Unlucky for some: Happily that doesn't mean your computer is going to automatically break or stop working, but it does mean Microsoft will no longer offer free help and support if you have problems with your Windows 7 software from this point on. No new features will be added either.
Microsoft is beginning to integrate its Bing search technology into Office, starting with Word Online, company officials announced on December 10. Microsoft is calling the new embedded search capability "Insights for Office." Microsoft is rolling out the capability worldwide (everywhere where Bing is available) starting Wednesday. The rollout should be complete within the next few days, officials said.
An unexpected consequence of our love apps is that now there’s just too damn many of them. The app stores are overcrowded, leaving developers desperate for a way to get their games and utilities discovered. That is why the app install ad has become the lifeblood of the mobile platform business. Big brands aren’t the only ones to suck up to anymore. No one buys a car or Coca-Cola on their phone, at least not yet, so proving the return on investment of mobile ads to these businesses is tough. There is one thing people will instantly plop down a few bucks for on the small screen, though: Apps.
In the computing industry's last chapter, Sun Microsystems had a motto: "The network is the computer." The phrase was open-ended enough to mean just about anything involving its main business, which was selling servers, but it wasn't enough to keep Sun from faltering and being swallowed up by Oracle. Adobe Systems' flagship software, which has become the industry standard for photo editing, is a fine example of old-era software dating back to the time when Microsoft ruled the roost.
A couple of years ago, right around the time Google’s Gmail team decided to start working on a standalone email app — the recently announced Inbox — a major redesign of Gmail was launched. As is the case with all Google products it was first released internally as “dogfood” to let Googlers themselves digest all the new features, or as was the case with this particular redesign, the removal of most of the advanced features.
A little more than a year after Windows 8.1 was made available, the update to Microsoft's PC operating system is finally seeing some progress. The market share of PCs that run Windows 8.1 jumped to 10.9 percent in October, up from 6.7 percent in September and 7.1 percent in August, according to Net Applications, which tracks activity through analyzing the browser hits of specific websites.
More than four years ago, Steve Jobs declared war on Flash and heralded HTML5 as the way to go. You could be forgiven if you thought the HTML5 standard — the follow-up to 1997’s HTML 4 — has long been set in stone, given that developers, browser vendors and the press have been talking about it for years now. In reality, however, HTML5 was still in flux — until today. The W3C today published its Recommendation of HTML5 — the final version of the standard after years of adding features and making changes to it.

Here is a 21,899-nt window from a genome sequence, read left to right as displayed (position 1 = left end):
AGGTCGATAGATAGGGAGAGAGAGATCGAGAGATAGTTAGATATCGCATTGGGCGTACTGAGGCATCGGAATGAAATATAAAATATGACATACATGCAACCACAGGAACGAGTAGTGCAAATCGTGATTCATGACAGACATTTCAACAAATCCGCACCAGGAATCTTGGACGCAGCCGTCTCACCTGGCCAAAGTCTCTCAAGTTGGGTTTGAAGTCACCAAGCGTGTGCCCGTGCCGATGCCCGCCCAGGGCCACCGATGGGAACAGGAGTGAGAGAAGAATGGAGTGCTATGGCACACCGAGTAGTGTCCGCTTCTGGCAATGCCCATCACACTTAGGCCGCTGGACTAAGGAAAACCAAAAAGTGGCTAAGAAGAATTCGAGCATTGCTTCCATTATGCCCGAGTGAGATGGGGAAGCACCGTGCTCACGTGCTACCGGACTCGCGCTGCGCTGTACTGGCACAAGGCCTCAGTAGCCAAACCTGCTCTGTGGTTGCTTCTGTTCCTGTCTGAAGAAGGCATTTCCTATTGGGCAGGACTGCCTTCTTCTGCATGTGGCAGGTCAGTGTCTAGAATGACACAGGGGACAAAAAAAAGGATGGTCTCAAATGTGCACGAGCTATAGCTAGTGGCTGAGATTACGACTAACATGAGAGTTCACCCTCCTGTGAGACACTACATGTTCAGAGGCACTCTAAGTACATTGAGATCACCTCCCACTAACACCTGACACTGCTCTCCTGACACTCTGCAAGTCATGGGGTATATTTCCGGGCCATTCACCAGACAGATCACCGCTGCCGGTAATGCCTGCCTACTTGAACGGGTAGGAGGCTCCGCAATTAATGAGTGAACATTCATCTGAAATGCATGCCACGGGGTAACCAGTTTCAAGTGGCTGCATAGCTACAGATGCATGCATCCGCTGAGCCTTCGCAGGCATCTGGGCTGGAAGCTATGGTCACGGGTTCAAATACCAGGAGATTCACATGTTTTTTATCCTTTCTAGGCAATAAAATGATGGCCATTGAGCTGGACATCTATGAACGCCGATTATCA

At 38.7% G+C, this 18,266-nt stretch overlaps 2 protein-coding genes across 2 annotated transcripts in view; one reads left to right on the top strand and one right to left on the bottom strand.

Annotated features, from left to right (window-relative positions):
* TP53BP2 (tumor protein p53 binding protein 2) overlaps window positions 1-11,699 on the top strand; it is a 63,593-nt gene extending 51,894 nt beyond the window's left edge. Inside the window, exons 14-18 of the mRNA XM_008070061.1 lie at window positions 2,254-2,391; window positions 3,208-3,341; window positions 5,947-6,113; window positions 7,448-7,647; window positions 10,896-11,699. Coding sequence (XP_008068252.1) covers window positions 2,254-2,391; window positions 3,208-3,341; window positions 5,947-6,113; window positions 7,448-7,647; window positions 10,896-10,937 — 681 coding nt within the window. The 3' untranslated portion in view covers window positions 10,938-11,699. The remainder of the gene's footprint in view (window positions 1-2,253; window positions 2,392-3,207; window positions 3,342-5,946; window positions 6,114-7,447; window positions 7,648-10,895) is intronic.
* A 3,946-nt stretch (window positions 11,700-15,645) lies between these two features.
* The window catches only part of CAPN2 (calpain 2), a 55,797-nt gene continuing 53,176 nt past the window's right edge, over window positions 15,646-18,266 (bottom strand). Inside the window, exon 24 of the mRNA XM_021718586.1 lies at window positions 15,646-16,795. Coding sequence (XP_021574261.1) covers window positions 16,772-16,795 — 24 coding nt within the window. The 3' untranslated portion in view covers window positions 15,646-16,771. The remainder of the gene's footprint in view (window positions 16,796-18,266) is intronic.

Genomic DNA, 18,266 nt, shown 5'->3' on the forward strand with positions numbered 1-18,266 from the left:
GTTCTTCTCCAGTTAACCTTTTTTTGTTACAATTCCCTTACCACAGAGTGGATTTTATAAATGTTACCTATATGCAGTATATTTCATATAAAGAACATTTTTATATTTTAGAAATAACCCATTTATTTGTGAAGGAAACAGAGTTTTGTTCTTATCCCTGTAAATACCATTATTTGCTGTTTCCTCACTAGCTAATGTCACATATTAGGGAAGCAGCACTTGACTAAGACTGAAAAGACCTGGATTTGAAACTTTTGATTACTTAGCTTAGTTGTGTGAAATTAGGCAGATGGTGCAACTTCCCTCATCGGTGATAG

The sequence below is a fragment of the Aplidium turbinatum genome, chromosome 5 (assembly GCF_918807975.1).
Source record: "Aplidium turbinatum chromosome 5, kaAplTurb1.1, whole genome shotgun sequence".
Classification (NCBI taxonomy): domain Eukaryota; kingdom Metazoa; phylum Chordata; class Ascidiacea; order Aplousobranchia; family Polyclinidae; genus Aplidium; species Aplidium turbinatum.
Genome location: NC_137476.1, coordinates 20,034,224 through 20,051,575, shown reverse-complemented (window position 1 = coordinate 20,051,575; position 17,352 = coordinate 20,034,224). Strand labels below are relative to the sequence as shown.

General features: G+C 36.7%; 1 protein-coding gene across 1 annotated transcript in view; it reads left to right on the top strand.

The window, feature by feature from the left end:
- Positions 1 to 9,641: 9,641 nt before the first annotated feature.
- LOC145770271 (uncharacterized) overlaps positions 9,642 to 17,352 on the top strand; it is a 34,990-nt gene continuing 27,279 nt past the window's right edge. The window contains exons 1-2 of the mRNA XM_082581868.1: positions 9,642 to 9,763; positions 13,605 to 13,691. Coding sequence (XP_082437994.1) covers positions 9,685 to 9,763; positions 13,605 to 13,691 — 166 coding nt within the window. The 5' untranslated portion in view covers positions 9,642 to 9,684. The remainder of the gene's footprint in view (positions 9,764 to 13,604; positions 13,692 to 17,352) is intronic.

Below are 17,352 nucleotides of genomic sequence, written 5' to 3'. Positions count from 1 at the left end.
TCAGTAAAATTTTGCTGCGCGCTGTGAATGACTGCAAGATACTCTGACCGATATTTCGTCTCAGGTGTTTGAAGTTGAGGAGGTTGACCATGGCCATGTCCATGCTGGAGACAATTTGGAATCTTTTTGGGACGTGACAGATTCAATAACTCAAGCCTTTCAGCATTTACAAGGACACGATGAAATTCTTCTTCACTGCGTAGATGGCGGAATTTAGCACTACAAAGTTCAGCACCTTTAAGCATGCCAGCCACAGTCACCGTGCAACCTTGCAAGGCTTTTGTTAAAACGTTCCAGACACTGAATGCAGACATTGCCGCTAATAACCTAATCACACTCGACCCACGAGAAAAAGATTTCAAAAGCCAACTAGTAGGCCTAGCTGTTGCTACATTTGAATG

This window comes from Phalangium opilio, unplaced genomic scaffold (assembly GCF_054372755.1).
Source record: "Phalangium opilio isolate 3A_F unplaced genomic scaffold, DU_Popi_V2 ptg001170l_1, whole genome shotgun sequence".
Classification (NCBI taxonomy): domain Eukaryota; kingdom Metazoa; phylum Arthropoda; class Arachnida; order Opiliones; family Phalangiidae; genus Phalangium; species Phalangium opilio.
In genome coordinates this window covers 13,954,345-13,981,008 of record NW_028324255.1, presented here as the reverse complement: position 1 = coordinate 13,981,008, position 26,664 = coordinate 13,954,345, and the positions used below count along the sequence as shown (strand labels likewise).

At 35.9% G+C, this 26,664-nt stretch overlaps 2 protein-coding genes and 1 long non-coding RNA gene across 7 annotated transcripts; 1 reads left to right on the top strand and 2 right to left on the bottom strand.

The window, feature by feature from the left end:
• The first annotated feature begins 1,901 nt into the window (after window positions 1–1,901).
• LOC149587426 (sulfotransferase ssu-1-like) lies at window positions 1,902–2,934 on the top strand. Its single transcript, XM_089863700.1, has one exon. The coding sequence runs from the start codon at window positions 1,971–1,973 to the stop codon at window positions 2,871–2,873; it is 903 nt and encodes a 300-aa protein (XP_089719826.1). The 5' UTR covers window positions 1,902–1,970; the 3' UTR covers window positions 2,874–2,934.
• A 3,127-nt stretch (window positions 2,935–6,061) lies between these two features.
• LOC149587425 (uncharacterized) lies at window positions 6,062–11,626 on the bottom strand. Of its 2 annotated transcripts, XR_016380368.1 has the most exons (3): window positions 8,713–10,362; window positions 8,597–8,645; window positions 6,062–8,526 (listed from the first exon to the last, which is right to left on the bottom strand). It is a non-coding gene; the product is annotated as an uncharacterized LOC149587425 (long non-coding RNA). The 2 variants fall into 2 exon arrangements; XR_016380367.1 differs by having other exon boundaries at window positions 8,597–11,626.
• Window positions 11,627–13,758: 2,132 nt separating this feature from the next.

Google may be tightening the ties between its operating systems for mobile devices and PCs, but they won't be merging anytime soon, a senior member of one of Google's software teams said. In a wide-ranging interview at Google's corporate headquarters here, Brian Rakowski, Google's vice president of product management for Android, said that the two teams in charge of the Android mobile device software and the Chrome OS software for PCs work together much more. But that won't mean sweeping changes, at least for now.
The launch date for the latest version of Google's mobile operating system was apparently revealed in a note to app developers obtained by Android Police. The note tells developers that the Software Development Kit for Android 5.0 is now available. Google further advises developers that they can start developing and testing their apps via the Android 5.0 platform and publish apps that target the latest version to the Google Play store.
If you've been feeling overwhelmed by a mountain of email in Gmail, you may be glad to know that Google wants to help. But there's a twist: the help will come from Inbox, a free email app now available by invitation that promises to better organize messages. Developed by the Gmail team, Inbox is intended to coexist with Google's flagship email product, not replace it.